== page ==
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Camp Labels Obama’s Bipartisan Health Care Talks a ‘Charade’

President Barack Obama used his weekly radio address Saturday to talk up the bipartisan health care meeting he is holding next week at the White House, but in the GOP response Rep. Dave Camp (Mich.) called the efforts foolish.

Camp, ranking member on the House Ways and Means Committee, bashed Democrats for trying to move “a misguided plan of a government takeover of health care.”

Obama said the aim of his bipartisan meeting Thursday is to come together “in a spirit of good faith” to seek common ground in trying to pass health care reform legislation into law.

“I don’t want to see this meeting turn into political theater, with each side simply reciting talking points and trying to score political points,” Obama said. “We know where the broad areas of agreement are. And we know where the sources of disagreement lie. After debating this issue exhaustively for a year, let’s move forward together.”

The president said that what the meeting will demonstrate is not just Congress’ ability “to solve this one problem, but our ability to solve any problem. Right now, Americans are understandably despairing about whether partisanship and the undue influence of special interests in Washington will make it impossible for us to deal with the big challenges that face our country.”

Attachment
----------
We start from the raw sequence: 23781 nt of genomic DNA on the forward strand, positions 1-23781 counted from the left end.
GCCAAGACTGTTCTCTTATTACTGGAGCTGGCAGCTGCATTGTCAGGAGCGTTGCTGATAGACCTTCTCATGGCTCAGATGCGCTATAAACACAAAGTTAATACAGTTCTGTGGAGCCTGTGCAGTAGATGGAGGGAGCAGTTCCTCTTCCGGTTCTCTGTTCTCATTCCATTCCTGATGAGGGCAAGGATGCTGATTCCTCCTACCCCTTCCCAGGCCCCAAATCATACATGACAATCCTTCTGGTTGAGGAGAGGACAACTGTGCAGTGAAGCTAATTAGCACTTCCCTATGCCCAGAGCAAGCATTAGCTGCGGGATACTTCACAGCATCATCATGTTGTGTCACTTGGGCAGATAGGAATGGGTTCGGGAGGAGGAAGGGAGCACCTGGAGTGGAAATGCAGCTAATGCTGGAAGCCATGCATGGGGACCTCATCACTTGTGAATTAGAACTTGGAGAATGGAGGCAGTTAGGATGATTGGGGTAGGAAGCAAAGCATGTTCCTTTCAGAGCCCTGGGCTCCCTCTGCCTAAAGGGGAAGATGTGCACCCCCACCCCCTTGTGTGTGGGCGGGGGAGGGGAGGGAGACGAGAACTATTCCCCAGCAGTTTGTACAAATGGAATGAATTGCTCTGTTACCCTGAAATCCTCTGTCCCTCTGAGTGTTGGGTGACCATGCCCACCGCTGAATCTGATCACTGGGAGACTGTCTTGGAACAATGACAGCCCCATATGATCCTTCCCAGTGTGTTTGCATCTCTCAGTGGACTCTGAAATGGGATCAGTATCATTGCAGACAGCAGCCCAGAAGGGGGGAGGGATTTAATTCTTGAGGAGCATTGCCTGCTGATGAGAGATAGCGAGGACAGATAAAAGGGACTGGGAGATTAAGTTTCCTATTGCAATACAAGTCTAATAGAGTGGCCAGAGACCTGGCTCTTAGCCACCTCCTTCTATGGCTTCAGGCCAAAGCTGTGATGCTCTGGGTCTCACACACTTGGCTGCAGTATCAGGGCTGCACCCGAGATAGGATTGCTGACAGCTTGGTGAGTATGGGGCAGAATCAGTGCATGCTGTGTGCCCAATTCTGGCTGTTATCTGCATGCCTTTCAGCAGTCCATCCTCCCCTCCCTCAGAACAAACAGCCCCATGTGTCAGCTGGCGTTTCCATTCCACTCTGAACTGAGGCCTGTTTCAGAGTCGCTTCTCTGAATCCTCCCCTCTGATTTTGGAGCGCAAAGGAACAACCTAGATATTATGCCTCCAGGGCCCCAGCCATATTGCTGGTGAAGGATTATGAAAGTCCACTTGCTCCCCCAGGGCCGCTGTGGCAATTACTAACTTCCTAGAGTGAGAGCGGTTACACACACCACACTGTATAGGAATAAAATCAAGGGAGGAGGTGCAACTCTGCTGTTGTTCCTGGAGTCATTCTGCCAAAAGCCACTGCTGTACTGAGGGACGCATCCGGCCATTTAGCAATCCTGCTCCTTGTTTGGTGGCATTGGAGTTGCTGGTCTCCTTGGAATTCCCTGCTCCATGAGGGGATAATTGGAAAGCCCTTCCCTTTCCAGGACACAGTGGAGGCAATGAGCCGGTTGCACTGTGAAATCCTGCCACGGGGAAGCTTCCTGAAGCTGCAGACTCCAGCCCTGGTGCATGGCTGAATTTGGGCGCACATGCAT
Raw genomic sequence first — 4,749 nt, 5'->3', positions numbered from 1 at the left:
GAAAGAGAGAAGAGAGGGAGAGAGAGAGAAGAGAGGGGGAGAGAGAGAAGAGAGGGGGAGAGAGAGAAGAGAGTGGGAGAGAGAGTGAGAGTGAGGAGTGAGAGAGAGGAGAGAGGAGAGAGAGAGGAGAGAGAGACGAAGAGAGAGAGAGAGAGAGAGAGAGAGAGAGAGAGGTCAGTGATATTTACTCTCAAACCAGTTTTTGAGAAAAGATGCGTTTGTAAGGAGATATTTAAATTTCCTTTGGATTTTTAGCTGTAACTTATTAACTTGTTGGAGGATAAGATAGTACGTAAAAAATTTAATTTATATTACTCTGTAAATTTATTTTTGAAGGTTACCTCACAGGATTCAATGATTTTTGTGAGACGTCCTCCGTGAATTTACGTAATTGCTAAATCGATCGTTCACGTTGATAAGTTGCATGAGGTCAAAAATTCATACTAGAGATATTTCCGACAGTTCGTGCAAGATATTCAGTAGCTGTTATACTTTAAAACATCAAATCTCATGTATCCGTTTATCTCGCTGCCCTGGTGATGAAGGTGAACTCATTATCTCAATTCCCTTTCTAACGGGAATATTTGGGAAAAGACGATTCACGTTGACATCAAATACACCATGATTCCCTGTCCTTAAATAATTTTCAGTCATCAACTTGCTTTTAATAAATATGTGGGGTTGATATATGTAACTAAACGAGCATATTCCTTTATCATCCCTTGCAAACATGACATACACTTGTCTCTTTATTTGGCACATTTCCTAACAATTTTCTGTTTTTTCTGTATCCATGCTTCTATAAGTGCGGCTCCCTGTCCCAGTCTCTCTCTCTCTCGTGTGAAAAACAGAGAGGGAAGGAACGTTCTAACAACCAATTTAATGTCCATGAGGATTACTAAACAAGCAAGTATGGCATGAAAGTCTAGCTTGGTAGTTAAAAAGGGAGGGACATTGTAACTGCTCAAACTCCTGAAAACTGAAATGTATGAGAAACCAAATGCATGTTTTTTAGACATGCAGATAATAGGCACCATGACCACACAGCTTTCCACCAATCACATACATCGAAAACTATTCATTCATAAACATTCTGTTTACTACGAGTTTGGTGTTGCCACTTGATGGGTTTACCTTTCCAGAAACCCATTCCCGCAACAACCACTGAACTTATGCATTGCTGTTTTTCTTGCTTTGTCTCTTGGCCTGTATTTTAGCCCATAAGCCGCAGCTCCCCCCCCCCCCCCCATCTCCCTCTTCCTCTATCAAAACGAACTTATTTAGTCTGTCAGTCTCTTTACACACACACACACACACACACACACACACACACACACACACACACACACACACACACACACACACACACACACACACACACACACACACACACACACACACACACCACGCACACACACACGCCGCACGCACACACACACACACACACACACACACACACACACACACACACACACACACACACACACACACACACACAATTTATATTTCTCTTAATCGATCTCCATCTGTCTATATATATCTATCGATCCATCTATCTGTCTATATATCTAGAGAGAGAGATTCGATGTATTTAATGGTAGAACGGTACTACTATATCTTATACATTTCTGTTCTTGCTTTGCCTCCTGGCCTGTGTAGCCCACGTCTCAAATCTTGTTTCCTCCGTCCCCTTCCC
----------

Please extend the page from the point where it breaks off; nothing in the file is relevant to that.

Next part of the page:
But Camp said Democrats are off to a bad start by trying to advance a comprehensive health care reform package that was crafted in “a rushed backroom deal” instead of taking on the issue on a piecemeal basis.

What Americans want, Camp said, is for Democrats to scrap their current proposals and “start over with a step-by-step approach to health care reform that begins with reducing costs and ensures they can keep their current plan if they like it.”

Camp likened Obama’s summit to “a charade” if Democrats plan to kick it off with a bill they crafted without Republicans. He said more attention needs to be given to GOP health care proposals aimed at ending “junk lawsuits” and giving states the ability to define their own health care initiatives.

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